This article made me so sad. My parents got married right before the civil war in El Salvador. My dad came here in 1979, right before my brother was born. He looked for a job for six months in San Diego, before his sister found him something in New York. He found an apartment and worked for 3 years. My mother would write him and tell him about the bodies that littered the porch and yard almost every night. He saved enough money to go back to El Salvador, hire a couple of coyotes and bring my mother and brother home.
My mom had no idea he was coming. She was hanging laundry and my brother was playing with his toys when my father showed up. “It’s time to go,” he said. My mother looked at him and the two men with him. She nodded. This was real. She scooped up my brother and barely had time to say goodbye to her family before they were on their way.
They made it to Guadalajara by bus, the most luxurious leg of their trip. They made the rest of their way by foot. My mom, my dad, the coyotes, and my brother who was only 3 at the time.
They made their way through desert and jungle, mostly at night. There’s one part of the story my mom tells over and over, recalling every detail like it was yesterday. They had reached a cliff that dropped about 20 feet. The only way around it was to jump it. My mom, having carried my brother most of the way put him down as she watched one of the coyotes and my dad jump. “Jump,” the other one said to her. “No. No. I’ll go back. This is too much. I’d rather go back,” she was frightened but she did not cry. “This is your only choice,” the man told her. “I am not jumping that with my son. Leave. I’ll go back.” The man stared at her. She was serious. In one swift motion, he picked my brother up, jumped the cliff and took off, past my father and the other man. My mom did not hesitate. Next thing she knew, she was tackling the coyote and taking her son back. “It was the only way to get you to jump,” the man said.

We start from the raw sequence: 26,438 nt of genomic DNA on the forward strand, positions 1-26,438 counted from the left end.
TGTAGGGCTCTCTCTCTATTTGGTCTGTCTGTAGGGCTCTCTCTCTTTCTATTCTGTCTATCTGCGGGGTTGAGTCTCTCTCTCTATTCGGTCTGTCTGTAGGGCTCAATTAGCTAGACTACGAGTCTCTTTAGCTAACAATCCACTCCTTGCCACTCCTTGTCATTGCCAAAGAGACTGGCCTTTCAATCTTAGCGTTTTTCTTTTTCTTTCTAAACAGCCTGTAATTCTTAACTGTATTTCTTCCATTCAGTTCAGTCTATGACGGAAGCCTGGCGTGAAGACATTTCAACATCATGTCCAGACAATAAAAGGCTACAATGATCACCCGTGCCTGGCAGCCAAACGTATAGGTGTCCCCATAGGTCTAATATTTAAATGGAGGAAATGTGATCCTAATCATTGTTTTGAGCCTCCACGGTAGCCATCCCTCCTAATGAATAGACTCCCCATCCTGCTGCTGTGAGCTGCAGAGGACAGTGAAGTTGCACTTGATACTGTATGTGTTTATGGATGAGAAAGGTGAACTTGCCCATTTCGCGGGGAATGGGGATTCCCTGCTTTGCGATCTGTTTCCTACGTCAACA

Crossing the actual border was easy. There was a hole underneath the fence that they all crawled through. From there, they ran for what my mother says felt like forever. Through people’s yards, past their barking dogs, until they came to a truck. They piled in, along with others who were also being smuggled in. The drive was long. I’m not sure how long they stayed in the house where they were being hidden, or how they were able to get on a plane, but they made it to San Diego airport. My dad bought my brother a little toy car before they got on the plane to New York. My brother says this is the first thing he remembers.
I think a lot about this story and what my parents went through to get here. I think a lot about what life must have been like back in El Salvador. My mother tells me about a little girl who went missing, only to be found buried upside down in the ground, her legs sticking out, and a pole jammed between them. It was a real life nightmare, and even though the war is over, gangs have taken over. Not much has really changed.